CERN and the JRC to scale up production of alpha-emitters against cancer

September 23, 2015

A novel, accelerator-driven method could produce nuclides for targeted alpha therapy of cancer in practically unlimited amounts, overcoming current obstacles for its wider use due to a limited production of alpha-emitters. The JRC and the Conseil Européen pour la Recherche Nucléaire (CERN) have embarked to explore the potential of the jointly proposed method.

The method for production of 225Actinium and its daughter nuclide 213Bismuth, the two most promising radionuclides for application in targeted alpha therapy, is based on the irradiation of natural 232Thorium with high energetic protons (200-800 Mega electronvolts). CERN is one of the few facilities world-wide capable of producing protons of such high energy. In addition, the combination with CERN's mass separating system ISOLDE provides a unique capability of removing undesirable contaminants such as 227Actinium from the product. ISOLDE stands for Isotope Separator On Line Device.

Consequently, the combination of JRC's long-lasting experience in targeted alpha therapy research and CERN's exceptional facilities provides a world-wide unique opportunity to advance the production of 225Ac and 213Bi for the benefit of cancer patients in Europe and world-wide.

The JRC has participated in studies on their use in cancer treatment since 1997, first in clinical studies on leukemia, and later on Non-hodgkins lymphoma, brain tumors, bladder carcinoma, malignant melanoma, neuroendocrine tumors and prostate cancer. The research has demonstrated the therapeutic efficacy and safety of using 225Ac and 213Bi.

The JRC's Institute for Transuranium Elements (ITU) is one of the only three institutions worldwide capable of producing the valuable alpha emitters in levels that are clinically relevant. The other two are Oak Ridge National Laboratory, the largest US Department of Energy science and energy laboratory and Russia's Institute for Physics and Power Engineering (IPPE).

To date the further development and widespread commercial application of TAT has been hampered by the limited supply of 225Ac and 213Bi. The currently used process cannot be scaled up easily as it relies on the extraction of Thorium-229 from nuclear weapons material (Uranium-233), which is hardly accessible. Hence the JRC-CERN collaboration opens the door to alternative solutions.

Explore further: CERN: A milestone toward a higher-energy nuclear physics facility

Related Stories

Researchers create much-needed medical isotopes

July 9, 2015

No one likes to see leftovers go to waste, and especially not nuclear physicists. Now the National Physical Laboratory (NPL) is helping to get the recipe right. The Radioactivity Group at NPL is supporting the nuclear physics ...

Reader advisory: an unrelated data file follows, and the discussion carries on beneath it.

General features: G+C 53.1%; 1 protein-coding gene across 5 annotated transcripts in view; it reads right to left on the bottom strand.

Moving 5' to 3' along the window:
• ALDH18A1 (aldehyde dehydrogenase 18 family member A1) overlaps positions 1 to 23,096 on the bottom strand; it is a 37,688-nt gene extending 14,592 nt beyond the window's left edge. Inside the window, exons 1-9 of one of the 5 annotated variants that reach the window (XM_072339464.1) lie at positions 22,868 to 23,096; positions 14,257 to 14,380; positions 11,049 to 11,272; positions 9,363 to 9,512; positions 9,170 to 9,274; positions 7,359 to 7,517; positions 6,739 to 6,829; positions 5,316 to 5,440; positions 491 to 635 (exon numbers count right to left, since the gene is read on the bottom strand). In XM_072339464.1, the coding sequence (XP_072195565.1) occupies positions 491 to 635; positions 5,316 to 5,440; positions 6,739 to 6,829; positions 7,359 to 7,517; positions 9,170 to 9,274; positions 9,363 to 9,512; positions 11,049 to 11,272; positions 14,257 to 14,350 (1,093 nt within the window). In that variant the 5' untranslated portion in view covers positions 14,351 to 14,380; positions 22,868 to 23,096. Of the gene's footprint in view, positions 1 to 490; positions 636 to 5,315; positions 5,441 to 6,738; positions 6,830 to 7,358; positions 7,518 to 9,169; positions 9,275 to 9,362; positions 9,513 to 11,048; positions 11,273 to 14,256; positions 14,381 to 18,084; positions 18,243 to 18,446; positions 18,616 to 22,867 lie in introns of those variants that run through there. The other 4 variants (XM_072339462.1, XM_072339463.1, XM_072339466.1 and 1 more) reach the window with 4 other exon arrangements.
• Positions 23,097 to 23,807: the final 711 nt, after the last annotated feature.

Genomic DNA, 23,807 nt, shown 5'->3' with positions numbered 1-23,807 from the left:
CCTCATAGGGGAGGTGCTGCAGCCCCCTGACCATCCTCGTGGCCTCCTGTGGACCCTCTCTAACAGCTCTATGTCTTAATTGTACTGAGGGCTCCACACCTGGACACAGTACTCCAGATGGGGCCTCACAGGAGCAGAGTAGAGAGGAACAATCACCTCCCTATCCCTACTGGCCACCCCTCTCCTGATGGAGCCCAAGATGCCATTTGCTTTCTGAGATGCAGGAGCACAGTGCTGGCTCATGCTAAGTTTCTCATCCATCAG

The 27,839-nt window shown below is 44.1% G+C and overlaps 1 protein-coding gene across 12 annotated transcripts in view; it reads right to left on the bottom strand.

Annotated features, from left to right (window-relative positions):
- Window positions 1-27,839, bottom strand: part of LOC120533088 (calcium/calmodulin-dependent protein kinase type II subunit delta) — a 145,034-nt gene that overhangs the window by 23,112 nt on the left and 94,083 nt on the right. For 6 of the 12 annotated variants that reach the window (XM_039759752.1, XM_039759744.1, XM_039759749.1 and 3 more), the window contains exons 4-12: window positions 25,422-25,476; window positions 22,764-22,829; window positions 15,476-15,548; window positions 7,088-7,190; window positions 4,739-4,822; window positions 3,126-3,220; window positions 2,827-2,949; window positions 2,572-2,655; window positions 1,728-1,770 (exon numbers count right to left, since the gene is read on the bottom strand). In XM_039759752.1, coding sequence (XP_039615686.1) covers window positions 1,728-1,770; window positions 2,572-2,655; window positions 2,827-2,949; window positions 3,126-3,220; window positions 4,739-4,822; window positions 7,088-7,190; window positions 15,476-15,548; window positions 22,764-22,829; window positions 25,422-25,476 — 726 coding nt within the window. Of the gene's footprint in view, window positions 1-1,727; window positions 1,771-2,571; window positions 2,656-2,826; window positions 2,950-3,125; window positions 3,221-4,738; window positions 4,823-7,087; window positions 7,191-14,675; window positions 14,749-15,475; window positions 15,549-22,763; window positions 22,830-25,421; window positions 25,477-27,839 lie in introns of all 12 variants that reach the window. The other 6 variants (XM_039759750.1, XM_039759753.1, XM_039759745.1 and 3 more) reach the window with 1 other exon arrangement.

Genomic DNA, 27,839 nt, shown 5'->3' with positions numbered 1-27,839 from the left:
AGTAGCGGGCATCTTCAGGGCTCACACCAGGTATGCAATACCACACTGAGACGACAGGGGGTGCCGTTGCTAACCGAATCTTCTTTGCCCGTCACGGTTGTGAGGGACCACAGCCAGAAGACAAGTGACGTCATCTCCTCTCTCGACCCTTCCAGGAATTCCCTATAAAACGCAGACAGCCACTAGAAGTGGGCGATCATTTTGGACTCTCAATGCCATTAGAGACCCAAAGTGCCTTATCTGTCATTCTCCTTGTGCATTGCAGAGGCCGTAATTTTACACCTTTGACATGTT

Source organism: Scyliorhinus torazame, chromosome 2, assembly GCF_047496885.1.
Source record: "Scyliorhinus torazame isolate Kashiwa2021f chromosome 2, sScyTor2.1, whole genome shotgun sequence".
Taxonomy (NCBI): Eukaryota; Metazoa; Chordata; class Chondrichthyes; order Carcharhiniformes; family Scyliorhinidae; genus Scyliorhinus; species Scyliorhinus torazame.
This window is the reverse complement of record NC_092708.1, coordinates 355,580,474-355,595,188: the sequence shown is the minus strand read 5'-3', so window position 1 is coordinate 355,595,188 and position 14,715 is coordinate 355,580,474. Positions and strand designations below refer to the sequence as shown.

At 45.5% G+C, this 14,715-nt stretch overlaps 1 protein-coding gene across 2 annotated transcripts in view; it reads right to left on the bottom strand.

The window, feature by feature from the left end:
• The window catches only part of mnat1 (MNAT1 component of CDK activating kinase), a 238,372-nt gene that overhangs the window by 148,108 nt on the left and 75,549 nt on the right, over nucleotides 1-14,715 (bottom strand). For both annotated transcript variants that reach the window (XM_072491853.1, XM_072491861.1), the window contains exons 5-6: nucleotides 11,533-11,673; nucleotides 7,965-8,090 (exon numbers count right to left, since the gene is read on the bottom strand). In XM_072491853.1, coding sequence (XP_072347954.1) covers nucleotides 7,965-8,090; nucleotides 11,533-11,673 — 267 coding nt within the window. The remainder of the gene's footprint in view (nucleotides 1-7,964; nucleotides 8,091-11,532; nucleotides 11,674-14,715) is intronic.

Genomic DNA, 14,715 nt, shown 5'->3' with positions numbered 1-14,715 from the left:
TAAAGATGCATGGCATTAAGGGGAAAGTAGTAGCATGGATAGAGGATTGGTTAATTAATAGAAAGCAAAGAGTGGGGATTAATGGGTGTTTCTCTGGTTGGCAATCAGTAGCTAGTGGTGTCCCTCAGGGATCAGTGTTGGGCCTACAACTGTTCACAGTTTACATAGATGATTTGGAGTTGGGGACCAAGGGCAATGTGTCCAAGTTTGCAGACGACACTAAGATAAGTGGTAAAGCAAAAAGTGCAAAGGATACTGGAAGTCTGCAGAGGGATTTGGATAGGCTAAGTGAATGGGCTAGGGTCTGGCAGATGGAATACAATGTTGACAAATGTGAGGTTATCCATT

Cancer therapy gets a boost from new isotope

April 12, 2012

(Phys.org) -- A new medical isotope project at Los Alamos National Laboratory shows promise for rapidly producing major quantities of a new cancer-treatment agent, actinium 225 (Ac-225).

High-impact radiopeptide therapy halts neuroendocrine cancer

June 6, 2011

Research introduced at SNM's 58th Annual Meeting could be a sign of hope for patients with neuroendocrine cancer not responding well to standard therapies. Most radiotherapies use medical isotopes that emit beta radiation. ...

JRC thematic report: Science for food

May 13, 2015

The JRC has released a new report on its scientific support to EU's "from farm to fork" policy which ensures Europeans enjoy safe and nutritious food, while facilitating the food industry to work under the best possible conditions. ...

Recommended for you

Carefully crafted light pulses control neuron activity

November 17, 2017

Specially tailored, ultrafast pulses of light can trigger neurons to fire and could one day help patients with light-sensitive circadian or mood problems, according to a new study in mice at the University of Illinois.

Strain-free epitaxy of germanium film on mica

November 17, 2017

Germanium, an elemental semiconductor, was the material of choice in the early history of electronic devices, before it was largely replaced by silicon. But due to its high charge carrier mobility—higher than silicon by ...

New imaging technique peers inside living cells

November 16, 2017

To undergo high-resolution imaging, cells often must be sliced and diced, dehydrated, painted with toxic stains, or embedded in resin. For cells, the result is certain death.

0 comments

Please sign in to add a comment. Registration is free, and takes less than a minute. Read more

Click here to reset your password.
Sign in to get notified via email when new comments are made.